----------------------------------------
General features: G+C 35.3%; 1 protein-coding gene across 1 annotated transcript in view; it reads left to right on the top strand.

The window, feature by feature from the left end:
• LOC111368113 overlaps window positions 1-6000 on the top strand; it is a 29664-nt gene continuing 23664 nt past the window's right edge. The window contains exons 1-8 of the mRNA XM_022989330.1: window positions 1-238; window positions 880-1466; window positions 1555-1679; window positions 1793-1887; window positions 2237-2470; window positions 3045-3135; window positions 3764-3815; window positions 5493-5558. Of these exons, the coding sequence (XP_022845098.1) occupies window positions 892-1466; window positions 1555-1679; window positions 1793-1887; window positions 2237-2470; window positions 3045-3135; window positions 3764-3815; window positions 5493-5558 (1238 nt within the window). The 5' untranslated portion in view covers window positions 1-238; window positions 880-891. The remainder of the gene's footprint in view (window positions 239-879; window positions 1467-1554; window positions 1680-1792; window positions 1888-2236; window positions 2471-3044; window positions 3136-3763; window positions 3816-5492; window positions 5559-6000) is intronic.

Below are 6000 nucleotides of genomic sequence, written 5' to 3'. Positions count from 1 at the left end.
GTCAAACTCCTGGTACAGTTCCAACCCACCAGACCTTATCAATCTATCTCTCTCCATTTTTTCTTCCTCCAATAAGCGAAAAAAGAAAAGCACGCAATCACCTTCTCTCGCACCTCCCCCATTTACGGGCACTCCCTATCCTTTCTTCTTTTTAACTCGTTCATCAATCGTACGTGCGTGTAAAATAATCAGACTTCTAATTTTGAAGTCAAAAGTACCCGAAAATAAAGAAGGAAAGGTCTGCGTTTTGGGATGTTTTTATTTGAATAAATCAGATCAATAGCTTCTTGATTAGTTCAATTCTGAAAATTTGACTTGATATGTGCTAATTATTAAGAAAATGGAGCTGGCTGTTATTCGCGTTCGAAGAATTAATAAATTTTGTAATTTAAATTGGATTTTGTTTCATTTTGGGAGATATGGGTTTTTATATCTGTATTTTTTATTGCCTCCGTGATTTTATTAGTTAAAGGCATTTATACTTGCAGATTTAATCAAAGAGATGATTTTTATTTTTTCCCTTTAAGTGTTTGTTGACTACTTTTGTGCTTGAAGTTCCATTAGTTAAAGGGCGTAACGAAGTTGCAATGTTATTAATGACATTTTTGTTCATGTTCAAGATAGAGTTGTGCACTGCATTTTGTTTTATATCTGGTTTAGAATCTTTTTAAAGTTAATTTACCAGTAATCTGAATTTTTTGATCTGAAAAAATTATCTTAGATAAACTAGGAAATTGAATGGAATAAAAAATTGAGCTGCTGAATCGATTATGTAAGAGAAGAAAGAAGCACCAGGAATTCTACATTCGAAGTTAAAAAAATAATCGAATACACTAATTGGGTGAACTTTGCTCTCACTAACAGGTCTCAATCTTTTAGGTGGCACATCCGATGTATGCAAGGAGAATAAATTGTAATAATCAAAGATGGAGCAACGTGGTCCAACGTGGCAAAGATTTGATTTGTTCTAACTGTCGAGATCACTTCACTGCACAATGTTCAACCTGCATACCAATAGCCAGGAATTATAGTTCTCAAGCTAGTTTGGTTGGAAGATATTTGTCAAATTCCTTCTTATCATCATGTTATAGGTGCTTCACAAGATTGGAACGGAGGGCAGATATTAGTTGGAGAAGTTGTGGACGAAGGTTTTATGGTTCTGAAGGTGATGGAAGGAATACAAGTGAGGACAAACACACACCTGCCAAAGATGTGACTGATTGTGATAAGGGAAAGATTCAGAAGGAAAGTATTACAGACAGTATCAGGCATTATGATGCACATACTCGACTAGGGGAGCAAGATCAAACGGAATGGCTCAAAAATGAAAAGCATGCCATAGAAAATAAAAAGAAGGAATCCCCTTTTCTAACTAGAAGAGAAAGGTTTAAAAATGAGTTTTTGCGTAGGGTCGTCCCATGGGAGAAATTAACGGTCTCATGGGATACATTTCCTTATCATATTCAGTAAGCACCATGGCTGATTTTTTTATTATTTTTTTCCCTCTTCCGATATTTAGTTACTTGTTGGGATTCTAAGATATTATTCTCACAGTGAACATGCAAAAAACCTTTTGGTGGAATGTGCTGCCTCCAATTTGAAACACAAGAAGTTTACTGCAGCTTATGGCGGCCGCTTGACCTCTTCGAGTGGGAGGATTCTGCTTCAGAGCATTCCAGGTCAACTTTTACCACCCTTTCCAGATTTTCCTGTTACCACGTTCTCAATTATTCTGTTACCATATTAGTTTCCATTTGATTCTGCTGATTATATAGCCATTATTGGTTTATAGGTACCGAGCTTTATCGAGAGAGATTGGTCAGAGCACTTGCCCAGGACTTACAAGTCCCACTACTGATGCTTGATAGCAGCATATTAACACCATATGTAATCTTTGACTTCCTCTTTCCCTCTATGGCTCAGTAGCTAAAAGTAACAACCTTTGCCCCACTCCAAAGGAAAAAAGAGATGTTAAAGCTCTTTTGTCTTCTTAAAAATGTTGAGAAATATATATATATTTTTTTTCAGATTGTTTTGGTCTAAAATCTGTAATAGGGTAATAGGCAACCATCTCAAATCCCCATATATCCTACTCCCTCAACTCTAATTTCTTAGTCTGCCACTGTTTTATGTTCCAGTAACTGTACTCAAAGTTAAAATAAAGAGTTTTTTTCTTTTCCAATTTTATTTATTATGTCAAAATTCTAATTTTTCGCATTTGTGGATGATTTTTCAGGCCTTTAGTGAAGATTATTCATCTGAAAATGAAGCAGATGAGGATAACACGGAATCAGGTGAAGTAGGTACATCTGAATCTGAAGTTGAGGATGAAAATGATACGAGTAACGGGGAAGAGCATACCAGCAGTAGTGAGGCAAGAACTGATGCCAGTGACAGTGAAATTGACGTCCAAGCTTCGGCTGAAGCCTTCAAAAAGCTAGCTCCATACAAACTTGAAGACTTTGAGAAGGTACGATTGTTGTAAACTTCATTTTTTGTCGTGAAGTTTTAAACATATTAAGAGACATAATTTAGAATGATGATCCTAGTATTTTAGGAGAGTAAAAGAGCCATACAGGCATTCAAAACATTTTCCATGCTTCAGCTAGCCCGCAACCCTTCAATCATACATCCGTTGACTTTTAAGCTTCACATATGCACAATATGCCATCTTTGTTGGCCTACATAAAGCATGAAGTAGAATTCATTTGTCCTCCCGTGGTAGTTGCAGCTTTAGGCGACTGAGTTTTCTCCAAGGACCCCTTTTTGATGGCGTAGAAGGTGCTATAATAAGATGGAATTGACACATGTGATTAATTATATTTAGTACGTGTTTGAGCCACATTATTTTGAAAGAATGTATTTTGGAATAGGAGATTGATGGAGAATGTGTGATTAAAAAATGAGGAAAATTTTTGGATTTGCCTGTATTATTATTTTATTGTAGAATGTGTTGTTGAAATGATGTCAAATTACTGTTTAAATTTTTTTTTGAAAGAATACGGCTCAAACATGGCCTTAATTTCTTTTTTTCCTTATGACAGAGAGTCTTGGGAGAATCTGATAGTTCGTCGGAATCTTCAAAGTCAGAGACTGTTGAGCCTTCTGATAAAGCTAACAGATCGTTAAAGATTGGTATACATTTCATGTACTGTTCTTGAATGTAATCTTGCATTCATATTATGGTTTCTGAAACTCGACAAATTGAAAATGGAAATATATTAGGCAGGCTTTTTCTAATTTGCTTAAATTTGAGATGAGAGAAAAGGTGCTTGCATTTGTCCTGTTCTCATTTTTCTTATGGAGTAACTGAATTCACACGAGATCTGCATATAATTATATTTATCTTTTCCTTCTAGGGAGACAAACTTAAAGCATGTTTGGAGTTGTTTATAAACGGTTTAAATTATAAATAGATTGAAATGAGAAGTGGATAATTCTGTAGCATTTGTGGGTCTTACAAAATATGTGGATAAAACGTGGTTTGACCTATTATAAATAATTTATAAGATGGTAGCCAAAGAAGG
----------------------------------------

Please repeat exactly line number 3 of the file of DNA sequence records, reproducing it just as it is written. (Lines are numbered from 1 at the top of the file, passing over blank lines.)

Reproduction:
• LOC111368113 overlaps window positions 1-6000 on the top strand; it is a 29664-nt gene continuing 23664 nt past the window's right edge. The window contains exons 1-8 of the mRNA XM_022989330.1: window positions 1-238; window positions 880-1466; window positions 1555-1679; window positions 1793-1887; window positions 2237-2470; window positions 3045-3135; window positions 3764-3815; window positions 5493-5558. Of these exons, the coding sequence (XP_022845098.1) occupies window positions 892-1466; window positions 1555-1679; window positions 1793-1887; window positions 2237-2470; window positions 3045-3135; window positions 3764-3815; window positions 5493-5558 (1238 nt within the window). The 5' untranslated portion in view covers window positions 1-238; window positions 880-891. The remainder of the gene's footprint in view (window positions 239-879; window positions 1467-1554; window positions 1680-1792; window positions 1888-2236; window positions 2471-3044; window positions 3136-3763; window positions 3816-5492; window positions 5559-6000) is intronic.